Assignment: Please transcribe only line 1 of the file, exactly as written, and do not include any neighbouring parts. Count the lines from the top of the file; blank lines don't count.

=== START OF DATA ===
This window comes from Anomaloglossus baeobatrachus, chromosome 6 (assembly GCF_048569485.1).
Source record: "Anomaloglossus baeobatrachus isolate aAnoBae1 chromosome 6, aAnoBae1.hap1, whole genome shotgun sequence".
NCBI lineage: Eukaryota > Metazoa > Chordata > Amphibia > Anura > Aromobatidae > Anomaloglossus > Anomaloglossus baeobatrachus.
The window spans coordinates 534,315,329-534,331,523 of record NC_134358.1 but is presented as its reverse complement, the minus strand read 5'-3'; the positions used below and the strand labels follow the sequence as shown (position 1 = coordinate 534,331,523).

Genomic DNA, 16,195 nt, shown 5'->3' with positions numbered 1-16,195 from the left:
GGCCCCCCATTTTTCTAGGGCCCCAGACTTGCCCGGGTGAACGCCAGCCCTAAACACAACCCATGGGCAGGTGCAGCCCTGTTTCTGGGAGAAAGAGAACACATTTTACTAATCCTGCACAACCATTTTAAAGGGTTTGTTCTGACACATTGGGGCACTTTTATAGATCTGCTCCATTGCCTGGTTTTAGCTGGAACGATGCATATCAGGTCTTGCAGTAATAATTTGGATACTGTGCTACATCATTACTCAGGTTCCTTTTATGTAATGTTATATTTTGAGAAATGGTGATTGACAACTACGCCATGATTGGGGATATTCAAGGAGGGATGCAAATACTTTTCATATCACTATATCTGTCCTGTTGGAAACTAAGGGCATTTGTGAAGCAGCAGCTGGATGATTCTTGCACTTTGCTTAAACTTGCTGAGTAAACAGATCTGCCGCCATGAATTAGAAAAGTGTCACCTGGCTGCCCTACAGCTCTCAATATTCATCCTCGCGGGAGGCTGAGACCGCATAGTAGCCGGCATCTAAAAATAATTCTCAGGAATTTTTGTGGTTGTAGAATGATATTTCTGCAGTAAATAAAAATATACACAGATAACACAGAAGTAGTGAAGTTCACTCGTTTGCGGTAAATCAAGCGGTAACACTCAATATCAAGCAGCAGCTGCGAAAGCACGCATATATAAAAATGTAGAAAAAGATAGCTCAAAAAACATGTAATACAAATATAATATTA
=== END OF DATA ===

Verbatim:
This window comes from Anomaloglossus baeobatrachus, chromosome 6 (assembly GCF_048569485.1).